· Washington may lose Tel Aviv and face mounting pressure from Israeli lobbies at home
· She might hamper relations with Saudi Arabia and UAE.
· The region may witness more uncertainties on Israeli efforts to isolate Iran
Why would US do that? Exactly!! She does not need to risk her alliances to win Tehran. Bennett like Netanyahu will surely keep attracting Arab states to normalize ties and Muhammad Bin Salman loves to bring clients for Tel Aviv as he dislikes Tehran as much as Israelis do and vice versa. Washington has this idea that if Riyadh is normalizing ties with Doha again and influencing other Arabs states to get closer to Tel Aviv, plus it has mighty influence in OIC then why get closer to Tehran on Saudi and Israeli costs. And it is a right approach to a great account.
Then what choices do Iran have? Well, Iran cannot be taken for granted as she dominates the region more than Israel, Suadi Arabia, and the USA collectively. Houthi rebels in Yemen, Hezbollah in Lebanon, Hamas in Gaza, Bashaar al Assad in Syria, and a couple of leading political parties in Iraq are under heavy Iranian influence. And Iran knows well how to play a dirty hand in these states to counter the rival states that are present in the region. Moreover, China and Russia are getting closer to Tehran with every passing day. In the larger picture, it is Washington, Moscow, and Beijing who steal the show. And Tehran has also joined the mega show now. In a nutshell, Washington is somehow compelled to take some hard decisions to avoid American atrocities abroad and to not lose friends too. But a fact that needs another article-length discussion is that no matter who becomes the president of the Islamic Republic, the supreme leader of the state, Ali Khomein’ei is the one who has the final say. And who does not know that he is a conservative leader and does not favor reformist presidential candidates a lot.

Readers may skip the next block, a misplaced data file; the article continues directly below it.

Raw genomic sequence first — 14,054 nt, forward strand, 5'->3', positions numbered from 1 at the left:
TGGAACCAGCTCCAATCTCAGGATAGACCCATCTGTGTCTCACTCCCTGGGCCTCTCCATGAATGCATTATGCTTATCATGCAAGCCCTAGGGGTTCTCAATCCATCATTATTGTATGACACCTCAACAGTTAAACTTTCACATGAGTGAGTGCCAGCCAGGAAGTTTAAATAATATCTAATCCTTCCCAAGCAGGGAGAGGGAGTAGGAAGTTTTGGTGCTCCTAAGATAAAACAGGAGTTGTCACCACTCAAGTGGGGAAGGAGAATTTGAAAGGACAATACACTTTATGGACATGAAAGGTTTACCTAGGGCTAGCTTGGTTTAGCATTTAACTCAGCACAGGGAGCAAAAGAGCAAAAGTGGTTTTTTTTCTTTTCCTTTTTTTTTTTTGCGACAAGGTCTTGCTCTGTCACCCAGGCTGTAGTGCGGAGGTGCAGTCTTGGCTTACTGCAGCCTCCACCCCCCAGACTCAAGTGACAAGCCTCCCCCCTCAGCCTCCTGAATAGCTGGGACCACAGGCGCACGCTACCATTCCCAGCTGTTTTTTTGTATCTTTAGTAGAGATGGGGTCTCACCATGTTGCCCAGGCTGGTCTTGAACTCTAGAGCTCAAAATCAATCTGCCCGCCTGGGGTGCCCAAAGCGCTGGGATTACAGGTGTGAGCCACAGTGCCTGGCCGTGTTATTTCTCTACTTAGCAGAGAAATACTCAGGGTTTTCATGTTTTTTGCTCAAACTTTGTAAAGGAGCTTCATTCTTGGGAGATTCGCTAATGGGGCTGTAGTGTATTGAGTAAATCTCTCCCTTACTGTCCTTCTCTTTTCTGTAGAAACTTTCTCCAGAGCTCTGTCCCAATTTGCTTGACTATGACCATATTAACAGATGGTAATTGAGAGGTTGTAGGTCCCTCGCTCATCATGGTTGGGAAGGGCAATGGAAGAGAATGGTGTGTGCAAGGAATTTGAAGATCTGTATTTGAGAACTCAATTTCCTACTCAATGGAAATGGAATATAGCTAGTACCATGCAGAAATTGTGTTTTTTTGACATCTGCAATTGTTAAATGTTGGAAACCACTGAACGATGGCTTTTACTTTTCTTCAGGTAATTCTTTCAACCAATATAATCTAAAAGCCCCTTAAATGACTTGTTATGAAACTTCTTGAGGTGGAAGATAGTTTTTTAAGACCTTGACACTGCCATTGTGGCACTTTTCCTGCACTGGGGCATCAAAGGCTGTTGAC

To conclude, it seems little more than difficult for the United States to get back into the JCPOA. Leave alone the normal ties with Iran. Secondly, Bennett and Raisi will keep hitting each other’s policies orally and their soldiers on the ground in the region. Thirdly, other key players like Saudi Arabia and allies will counter Iran on different platforms diplomatically and as well as militarily in the region. Lastly, Biden like every president of the United States since World War II will have to make some tough decisions throughout his tenure. Whereas for the next few years the geopolitical conditions in the Middle East will remain quite the same. More importantly, because Raisi and Bennett will not miss any chance to discourage each other no matter what.
Co-authored by Samra Hamid.